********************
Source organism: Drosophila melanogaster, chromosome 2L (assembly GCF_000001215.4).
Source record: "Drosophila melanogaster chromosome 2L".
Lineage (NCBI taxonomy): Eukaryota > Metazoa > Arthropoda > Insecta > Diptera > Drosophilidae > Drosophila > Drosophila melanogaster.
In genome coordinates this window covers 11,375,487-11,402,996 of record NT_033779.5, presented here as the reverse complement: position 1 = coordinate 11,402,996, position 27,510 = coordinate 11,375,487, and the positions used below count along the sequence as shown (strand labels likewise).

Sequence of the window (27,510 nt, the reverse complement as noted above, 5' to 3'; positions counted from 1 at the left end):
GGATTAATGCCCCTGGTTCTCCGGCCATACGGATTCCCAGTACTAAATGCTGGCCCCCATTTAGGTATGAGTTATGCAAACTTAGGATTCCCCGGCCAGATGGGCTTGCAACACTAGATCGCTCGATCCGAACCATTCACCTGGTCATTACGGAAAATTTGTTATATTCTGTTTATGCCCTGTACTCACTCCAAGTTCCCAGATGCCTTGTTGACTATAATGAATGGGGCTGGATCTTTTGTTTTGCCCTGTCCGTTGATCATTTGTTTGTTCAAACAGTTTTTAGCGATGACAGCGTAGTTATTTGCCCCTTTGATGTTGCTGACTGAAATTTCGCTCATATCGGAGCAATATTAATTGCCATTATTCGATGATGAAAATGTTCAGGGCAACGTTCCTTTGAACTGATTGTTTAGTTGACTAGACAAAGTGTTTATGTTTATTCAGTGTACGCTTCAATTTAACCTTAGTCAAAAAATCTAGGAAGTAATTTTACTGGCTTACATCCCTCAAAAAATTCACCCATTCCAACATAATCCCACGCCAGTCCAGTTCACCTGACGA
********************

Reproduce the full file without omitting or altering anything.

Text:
Source organism: Drosophila melanogaster, chromosome 2L (assembly GCF_000001215.4).
Source record: "Drosophila melanogaster chromosome 2L".
Lineage (NCBI taxonomy): Eukaryota > Metazoa > Arthropoda > Insecta > Diptera > Drosophilidae > Drosophila > Drosophila melanogaster.
In genome coordinates this window covers 11,375,487-11,402,996 of record NT_033779.5, presented here as the reverse complement: position 1 = coordinate 11,402,996, position 27,510 = coordinate 11,375,487, and the positions used below count along the sequence as shown (strand labels likewise).

Sequence of the window (27,510 nt, the reverse complement as noted above, 5' to 3'; positions counted from 1 at the left end):
GGATTAATGCCCCTGGTTCTCCGGCCATACGGATTCCCAGTACTAAATGCTGGCCCCCATTTAGGTATGAGTTATGCAAACTTAGGATTCCCCGGCCAGATGGGCTTGCAACACTAGATCGCTCGATCCGAACCATTCACCTGGTCATTACGGAAAATTTGTTATATTCTGTTTATGCCCTGTACTCACTCCAAGTTCCCAGATGCCTTGTTGACTATAATGAATGGGGCTGGATCTTTTGTTTTGCCCTGTCCGTTGATCATTTGTTTGTTCAAACAGTTTTTAGCGATGACAGCGTAGTTATTTGCCCCTTTGATGTTGCTGACTGAAATTTCGCTCATATCGGAGCAATATTAATTGCCATTATTCGATGATGAAAATGTTCAGGGCAACGTTCCTTTGAACTGATTGTTTAGTTGACTAGACAAAGTGTTTATGTTTATTCAGTGTACGCTTCAATTTAACCTTAGTCAAAAAATCTAGGAAGTAATTTTACTGGCTTACATCCCTCAAAAAATTCACCCATTCCAACATAATCCCACGCCAGTCCAGTTCACCTGACGA